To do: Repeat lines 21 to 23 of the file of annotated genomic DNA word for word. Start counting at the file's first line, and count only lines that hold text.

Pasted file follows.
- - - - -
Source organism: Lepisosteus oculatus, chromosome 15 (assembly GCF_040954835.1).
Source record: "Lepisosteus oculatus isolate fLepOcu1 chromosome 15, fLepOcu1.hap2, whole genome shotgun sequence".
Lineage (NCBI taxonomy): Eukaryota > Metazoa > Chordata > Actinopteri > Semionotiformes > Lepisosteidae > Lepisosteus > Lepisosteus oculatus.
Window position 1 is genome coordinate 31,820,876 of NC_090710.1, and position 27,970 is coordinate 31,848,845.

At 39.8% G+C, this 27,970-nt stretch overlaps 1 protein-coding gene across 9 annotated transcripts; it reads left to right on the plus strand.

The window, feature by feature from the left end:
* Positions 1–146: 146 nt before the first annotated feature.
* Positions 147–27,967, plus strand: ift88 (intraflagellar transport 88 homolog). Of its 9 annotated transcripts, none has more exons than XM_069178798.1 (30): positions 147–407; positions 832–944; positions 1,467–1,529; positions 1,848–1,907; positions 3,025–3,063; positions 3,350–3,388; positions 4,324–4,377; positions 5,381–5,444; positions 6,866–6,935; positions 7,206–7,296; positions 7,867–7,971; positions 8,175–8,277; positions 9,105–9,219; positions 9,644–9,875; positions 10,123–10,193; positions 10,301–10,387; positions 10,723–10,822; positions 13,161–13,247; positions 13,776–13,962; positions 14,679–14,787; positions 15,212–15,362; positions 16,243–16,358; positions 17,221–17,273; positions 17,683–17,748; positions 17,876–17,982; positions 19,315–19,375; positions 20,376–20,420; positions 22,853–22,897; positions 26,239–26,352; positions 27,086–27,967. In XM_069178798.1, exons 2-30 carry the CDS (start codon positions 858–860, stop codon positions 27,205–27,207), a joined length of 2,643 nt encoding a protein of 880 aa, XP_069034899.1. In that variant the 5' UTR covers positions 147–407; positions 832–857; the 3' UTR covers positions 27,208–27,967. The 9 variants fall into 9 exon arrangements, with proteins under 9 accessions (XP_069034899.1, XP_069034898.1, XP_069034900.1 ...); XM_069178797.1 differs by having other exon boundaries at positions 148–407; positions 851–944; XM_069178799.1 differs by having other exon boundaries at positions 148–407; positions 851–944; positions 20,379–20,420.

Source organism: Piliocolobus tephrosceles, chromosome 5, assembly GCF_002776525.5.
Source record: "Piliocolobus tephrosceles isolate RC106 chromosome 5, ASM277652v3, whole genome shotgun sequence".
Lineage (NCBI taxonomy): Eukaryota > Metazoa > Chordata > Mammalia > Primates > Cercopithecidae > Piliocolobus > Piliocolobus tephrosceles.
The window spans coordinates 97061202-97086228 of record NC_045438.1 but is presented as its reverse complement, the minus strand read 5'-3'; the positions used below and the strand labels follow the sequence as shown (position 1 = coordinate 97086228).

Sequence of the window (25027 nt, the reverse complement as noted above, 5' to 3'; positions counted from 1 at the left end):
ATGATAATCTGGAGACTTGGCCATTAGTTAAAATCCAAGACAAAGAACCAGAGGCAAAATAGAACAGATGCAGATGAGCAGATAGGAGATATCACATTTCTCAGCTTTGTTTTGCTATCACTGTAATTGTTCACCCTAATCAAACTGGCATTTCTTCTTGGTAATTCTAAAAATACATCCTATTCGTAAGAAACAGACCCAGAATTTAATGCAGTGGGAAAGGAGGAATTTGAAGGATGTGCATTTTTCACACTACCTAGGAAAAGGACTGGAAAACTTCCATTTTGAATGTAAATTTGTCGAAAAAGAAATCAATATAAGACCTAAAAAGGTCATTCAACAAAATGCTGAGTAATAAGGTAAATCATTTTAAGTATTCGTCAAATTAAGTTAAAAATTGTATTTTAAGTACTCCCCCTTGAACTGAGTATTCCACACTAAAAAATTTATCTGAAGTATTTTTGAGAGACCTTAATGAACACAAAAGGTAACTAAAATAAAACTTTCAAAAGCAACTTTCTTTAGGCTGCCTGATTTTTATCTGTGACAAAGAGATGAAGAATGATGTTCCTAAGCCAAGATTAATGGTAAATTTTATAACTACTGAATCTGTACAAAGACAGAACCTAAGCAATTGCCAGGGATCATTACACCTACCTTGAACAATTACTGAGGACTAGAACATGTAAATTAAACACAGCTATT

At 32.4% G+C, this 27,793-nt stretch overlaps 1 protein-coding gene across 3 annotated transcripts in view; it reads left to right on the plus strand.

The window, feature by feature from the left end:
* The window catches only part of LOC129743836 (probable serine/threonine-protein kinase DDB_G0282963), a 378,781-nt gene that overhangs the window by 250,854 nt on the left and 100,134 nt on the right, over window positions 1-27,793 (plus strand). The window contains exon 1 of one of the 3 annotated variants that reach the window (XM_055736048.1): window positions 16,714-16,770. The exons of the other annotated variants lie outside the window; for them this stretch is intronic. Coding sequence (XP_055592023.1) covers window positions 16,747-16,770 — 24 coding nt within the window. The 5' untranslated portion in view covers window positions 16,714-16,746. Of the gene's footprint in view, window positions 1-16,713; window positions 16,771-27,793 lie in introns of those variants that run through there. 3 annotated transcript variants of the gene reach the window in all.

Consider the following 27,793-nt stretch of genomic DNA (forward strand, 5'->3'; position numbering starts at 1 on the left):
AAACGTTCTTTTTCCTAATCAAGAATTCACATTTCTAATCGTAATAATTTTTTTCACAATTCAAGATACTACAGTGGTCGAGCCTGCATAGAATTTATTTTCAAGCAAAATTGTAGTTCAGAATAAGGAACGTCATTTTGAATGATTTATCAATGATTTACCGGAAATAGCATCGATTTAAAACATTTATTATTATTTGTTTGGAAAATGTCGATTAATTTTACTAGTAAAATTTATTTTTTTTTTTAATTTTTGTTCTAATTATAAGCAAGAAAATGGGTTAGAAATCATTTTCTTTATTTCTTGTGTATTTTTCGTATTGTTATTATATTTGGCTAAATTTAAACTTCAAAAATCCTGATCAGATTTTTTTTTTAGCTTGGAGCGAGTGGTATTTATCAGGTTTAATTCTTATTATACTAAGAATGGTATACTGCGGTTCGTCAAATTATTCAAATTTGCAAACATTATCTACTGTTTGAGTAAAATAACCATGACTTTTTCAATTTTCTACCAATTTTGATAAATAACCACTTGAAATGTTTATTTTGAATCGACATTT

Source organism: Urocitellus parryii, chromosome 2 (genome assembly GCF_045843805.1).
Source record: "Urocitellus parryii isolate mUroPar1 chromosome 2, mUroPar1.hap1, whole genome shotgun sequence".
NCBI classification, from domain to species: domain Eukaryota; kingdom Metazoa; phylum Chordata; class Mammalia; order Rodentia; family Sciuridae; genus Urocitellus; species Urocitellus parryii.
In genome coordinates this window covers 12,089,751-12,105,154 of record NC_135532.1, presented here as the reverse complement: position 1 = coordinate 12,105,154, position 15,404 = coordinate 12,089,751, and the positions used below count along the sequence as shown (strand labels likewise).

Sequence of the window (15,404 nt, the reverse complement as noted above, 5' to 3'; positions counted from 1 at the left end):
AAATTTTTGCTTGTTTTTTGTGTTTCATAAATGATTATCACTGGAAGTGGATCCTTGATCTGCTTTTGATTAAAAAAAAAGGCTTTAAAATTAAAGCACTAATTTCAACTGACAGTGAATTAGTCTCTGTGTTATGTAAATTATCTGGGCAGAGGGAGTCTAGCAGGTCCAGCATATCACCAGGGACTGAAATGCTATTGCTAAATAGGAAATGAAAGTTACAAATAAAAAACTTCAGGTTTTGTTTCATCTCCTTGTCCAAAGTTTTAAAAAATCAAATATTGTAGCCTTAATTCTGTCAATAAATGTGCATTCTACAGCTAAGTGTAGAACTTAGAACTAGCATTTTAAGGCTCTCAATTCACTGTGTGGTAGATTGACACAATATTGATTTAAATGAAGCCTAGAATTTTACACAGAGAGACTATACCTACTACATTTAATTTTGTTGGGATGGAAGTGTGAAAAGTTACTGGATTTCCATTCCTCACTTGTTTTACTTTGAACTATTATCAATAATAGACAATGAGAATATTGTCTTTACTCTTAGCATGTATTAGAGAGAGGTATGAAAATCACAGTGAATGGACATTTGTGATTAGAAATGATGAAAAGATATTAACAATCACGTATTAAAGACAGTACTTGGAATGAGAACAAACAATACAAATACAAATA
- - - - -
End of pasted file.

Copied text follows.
Source record: "Urocitellus parryii isolate mUroPar1 chromosome 2, mUroPar1.hap1, whole genome shotgun sequence".
NCBI classification, from domain to species: domain Eukaryota; kingdom Metazoa; phylum Chordata; class Mammalia; order Rodentia; family Sciuridae; genus Urocitellus; species Urocitellus parryii.
In genome coordinates this window covers 12,089,751-12,105,154 of record NC_135532.1, presented here as the reverse complement: position 1 = coordinate 12,105,154, position 15,404 = coordinate 12,089,751, and the positions used below count along the sequence as shown (strand labels likewise).